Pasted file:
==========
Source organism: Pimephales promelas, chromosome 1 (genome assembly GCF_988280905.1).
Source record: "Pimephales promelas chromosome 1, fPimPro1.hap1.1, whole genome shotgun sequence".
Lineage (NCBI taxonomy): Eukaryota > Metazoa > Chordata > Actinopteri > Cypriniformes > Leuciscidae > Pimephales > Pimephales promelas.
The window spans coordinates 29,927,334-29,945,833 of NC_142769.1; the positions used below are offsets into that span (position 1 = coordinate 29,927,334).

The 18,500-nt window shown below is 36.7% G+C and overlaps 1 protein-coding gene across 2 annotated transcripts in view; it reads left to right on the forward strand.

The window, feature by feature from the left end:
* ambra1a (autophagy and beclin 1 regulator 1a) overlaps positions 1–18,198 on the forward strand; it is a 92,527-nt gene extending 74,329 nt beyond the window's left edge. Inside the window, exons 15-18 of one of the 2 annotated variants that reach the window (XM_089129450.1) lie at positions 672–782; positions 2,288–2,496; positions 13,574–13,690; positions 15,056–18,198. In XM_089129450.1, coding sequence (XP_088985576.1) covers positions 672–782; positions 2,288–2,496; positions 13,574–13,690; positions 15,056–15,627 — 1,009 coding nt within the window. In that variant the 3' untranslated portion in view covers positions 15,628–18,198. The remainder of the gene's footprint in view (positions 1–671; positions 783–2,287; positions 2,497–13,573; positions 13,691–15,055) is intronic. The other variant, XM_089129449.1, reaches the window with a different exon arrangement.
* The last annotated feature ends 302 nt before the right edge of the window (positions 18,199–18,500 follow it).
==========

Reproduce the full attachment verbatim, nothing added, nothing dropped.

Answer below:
Source organism: Pimephales promelas, chromosome 1 (genome assembly GCF_988280905.1).
Source record: "Pimephales promelas chromosome 1, fPimPro1.hap1.1, whole genome shotgun sequence".
Lineage (NCBI taxonomy): Eukaryota > Metazoa > Chordata > Actinopteri > Cypriniformes > Leuciscidae > Pimephales > Pimephales promelas.
The window spans coordinates 29,927,334-29,945,833 of NC_142769.1; the positions used below are offsets into that span (position 1 = coordinate 29,927,334).

The 18,500-nt window shown below is 36.7% G+C and overlaps 1 protein-coding gene across 2 annotated transcripts in view; it reads left to right on the forward strand.

The window, feature by feature from the left end:
* ambra1a (autophagy and beclin 1 regulator 1a) overlaps positions 1–18,198 on the forward strand; it is a 92,527-nt gene extending 74,329 nt beyond the window's left edge. Inside the window, exons 15-18 of one of the 2 annotated variants that reach the window (XM_089129450.1) lie at positions 672–782; positions 2,288–2,496; positions 13,574–13,690; positions 15,056–18,198. In XM_089129450.1, coding sequence (XP_088985576.1) covers positions 672–782; positions 2,288–2,496; positions 13,574–13,690; positions 15,056–15,627 — 1,009 coding nt within the window. In that variant the 3' untranslated portion in view covers positions 15,628–18,198. The remainder of the gene's footprint in view (positions 1–671; positions 783–2,287; positions 2,497–13,573; positions 13,691–15,055) is intronic. The other variant, XM_089129449.1, reaches the window with a different exon arrangement.
* The last annotated feature ends 302 nt before the right edge of the window (positions 18,199–18,500 follow it).